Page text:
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How to Lower a Golf Score

by James Roland

    You're playing yet another round of golf and no matter what, you can't break 90 (or 80 or 100) or whatever target you've been shooting for lately. You're trying new clubs, a new ball and all the training gadgets you can find. But there are simpler ways you can refine your game and consistently bring your score down. In fact, there are a few you can try the next time you tee it up.

    Examine Your Game

    Step 1

    Explore where you seem to be adding to your score and your mind patterns, such as not hitting enough fairways off the tee. The next few times you play, count the three- and four-putt greens and how often you're hitting the green (or close to it) in regulation and focus on reducing those extra shots.

    Step 2

    Be aware if some clubs are giving you trouble. If you can't hit a driver and keep your ball in the fairway, think about keeping the driver in your bag and sticking with fairway woods or irons off the tee for awhile.

    Step 3

    Look for other mental or physical patterns that may be keeping your scores up, such as getting fatigued or losing concentration on the last few holes, or letting a bad putt carry over to the next tee, where you promptly shank your next drive.

    Practice, Practice, Practice

    Step 1

    Get some driving range and putting practice done in between your weekend rounds of golf. If you only play once or twice a month, you're not likely to make much progress.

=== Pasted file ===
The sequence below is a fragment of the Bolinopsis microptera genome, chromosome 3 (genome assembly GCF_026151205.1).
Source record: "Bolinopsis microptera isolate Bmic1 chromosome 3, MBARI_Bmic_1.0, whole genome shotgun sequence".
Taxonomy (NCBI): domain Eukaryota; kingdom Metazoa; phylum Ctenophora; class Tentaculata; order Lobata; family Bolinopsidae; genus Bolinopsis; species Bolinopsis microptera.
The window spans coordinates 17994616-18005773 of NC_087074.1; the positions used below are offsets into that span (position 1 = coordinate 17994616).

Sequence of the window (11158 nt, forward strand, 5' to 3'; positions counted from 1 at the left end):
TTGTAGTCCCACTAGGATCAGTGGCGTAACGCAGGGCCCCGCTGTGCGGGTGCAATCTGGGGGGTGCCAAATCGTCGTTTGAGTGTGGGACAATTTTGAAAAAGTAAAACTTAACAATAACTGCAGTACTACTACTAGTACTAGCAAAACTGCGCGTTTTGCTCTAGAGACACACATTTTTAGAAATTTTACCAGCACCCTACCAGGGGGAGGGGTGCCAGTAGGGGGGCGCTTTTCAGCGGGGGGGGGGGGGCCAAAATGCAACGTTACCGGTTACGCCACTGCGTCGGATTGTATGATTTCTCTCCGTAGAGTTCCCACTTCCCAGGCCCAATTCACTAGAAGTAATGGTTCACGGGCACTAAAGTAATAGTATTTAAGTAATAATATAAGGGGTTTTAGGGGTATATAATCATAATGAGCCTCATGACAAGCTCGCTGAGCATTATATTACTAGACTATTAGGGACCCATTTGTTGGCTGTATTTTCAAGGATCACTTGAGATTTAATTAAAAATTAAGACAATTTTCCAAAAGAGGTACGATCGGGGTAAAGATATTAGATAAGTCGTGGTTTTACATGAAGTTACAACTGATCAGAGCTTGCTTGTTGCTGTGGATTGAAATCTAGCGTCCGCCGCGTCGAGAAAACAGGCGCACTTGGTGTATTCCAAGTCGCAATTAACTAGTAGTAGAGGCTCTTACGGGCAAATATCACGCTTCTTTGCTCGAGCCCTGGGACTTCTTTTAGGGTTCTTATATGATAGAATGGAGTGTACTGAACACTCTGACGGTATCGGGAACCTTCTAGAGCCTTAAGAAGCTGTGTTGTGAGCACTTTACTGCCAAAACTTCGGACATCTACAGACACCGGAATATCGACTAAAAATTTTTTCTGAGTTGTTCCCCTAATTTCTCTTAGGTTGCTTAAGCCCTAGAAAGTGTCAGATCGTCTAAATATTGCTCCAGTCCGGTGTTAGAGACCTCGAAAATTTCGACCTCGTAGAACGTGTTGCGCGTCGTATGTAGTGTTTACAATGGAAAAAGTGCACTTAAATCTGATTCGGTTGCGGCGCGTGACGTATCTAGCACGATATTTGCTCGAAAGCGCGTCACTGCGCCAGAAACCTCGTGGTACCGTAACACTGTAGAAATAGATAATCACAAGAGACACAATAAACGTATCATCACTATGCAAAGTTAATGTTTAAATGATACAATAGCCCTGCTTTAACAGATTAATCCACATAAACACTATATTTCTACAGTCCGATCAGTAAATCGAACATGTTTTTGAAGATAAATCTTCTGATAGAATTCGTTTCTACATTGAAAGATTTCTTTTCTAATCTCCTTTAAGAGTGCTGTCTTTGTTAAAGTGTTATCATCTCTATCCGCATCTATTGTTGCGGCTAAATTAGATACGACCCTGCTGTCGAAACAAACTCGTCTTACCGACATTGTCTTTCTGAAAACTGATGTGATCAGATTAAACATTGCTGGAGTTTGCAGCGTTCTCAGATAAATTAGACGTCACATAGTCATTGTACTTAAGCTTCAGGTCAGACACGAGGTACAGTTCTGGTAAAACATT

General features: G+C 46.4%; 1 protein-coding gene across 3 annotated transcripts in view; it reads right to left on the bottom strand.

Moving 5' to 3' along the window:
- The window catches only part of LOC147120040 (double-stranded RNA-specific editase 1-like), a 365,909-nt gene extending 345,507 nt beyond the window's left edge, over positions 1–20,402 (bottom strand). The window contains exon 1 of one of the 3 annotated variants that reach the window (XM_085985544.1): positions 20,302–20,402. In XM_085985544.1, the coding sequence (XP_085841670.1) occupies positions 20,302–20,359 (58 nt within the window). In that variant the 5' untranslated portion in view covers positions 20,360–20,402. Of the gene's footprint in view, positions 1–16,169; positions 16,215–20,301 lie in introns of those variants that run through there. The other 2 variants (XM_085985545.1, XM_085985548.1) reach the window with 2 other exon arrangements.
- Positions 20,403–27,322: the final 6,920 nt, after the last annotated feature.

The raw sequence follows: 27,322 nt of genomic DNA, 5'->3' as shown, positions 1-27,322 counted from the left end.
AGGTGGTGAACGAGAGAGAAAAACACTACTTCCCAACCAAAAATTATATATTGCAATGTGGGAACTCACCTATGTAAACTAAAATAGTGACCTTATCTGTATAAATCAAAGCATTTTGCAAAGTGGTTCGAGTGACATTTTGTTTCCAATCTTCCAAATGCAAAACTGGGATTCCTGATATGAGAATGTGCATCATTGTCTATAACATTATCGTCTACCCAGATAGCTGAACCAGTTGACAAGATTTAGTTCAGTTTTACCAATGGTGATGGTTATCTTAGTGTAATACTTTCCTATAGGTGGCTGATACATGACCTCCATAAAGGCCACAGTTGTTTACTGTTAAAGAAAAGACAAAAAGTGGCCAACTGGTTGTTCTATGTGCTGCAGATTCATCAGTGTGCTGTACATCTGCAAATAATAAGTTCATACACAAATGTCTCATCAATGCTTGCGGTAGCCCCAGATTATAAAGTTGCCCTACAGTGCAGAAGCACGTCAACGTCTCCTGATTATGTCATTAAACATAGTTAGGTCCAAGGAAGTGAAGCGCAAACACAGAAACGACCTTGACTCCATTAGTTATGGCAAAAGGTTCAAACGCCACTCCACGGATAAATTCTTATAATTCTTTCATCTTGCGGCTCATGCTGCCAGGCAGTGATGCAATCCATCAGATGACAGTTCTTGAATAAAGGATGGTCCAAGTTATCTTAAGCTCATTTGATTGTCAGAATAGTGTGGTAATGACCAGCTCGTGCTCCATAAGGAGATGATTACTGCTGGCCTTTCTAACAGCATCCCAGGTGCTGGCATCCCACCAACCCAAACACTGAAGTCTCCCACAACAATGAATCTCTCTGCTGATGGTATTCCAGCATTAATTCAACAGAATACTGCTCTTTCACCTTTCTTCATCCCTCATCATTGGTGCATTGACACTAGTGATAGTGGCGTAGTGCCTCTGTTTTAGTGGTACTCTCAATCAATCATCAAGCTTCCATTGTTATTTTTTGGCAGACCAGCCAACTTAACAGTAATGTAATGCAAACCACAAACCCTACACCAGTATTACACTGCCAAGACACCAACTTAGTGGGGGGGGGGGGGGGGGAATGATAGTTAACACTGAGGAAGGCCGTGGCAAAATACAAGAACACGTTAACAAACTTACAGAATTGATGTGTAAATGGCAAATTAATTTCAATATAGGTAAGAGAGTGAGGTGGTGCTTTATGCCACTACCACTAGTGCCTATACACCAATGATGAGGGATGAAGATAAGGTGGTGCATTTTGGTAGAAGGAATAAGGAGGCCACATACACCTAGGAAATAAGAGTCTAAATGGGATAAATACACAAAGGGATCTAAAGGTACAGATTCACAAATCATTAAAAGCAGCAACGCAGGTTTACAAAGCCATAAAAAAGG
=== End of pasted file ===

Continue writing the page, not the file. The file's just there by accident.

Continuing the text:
Step 2

    Get the putter out and practice reading the slope and speed of greens. The best way to shave strokes off your score is to start two-putting greens. One easy way to start is to visualize a car tire-sized circle around the hole and aim to putt the ball into that circle.

    Step 3

    Chip, chip and chip some more more. The big hitters on the course always lose strokes in the short game, so get that pitching wedge out and practice those short, choppy pitch-and-run shots, as well as the gentle 50-yard chip onto the green.

    Get in Golf Shape

    Step 1

    Start exercising your core muscles, such as your abdomen and lower back. By making them stronger and more flexible, you may add length to your drives and better control of all your shots.

    Step 2

    Lose your gut. Aside from a big belly just not being healthy, you'll find you have greater flexibility when rotating your hips and greater stamina on those hot days on the course if you can slim down now.

    Step 3

    Exercise your body (focusing on aerobic, strength, flexibility and balance activities) to keep your mind sharp. It's a lot easier to concentrate on your golf game if you're not thinking about sore muscles or how tired you are on the 12th hole.

    Play in Control

    Step 1

    Hit smart shots. It may not be as macho to lay up in front of the lake as it is to try and blast your ball over the lake to the green, but if you're after a lower score, you'll play like the pros when they have a one-shot lead in the final round.

    Step 2

    Remember that the most important shot of the day is the next one, not the last one. Focus as much as possible on making your next shot good, rather than cursing the golf gods about that missed 4-foot putt that would have given you your first birdie of the day.

    Step 3

    Take a deep breath and relax before each shot, rather than let a foursome behind you on the hole get you rattled to where you rush your next shot.

    Tips

    • Taking fewer risks and thinking through all your shots, especially in the short game, will soon lower your scores.
    • Take a few lessons. A pro is bound to see things you can do differently to make you a better player.

    Warnings

    • Be careful not to obsess about a particular score at the risk of losing your enjoyment of the game.

    About the Author

    James Roland is the editor of a monthly health publication that has approximately 75,000 subscribers in the United States and Canada. Previously, he worked as a newspaper reporter and editor, covering issues ranging from the environment and government to family matters and education. He earned a bachelor's degree in journalism from the University of Oregon.

    Photo Credits

    • Digital Vision./Digital Vision/Getty Images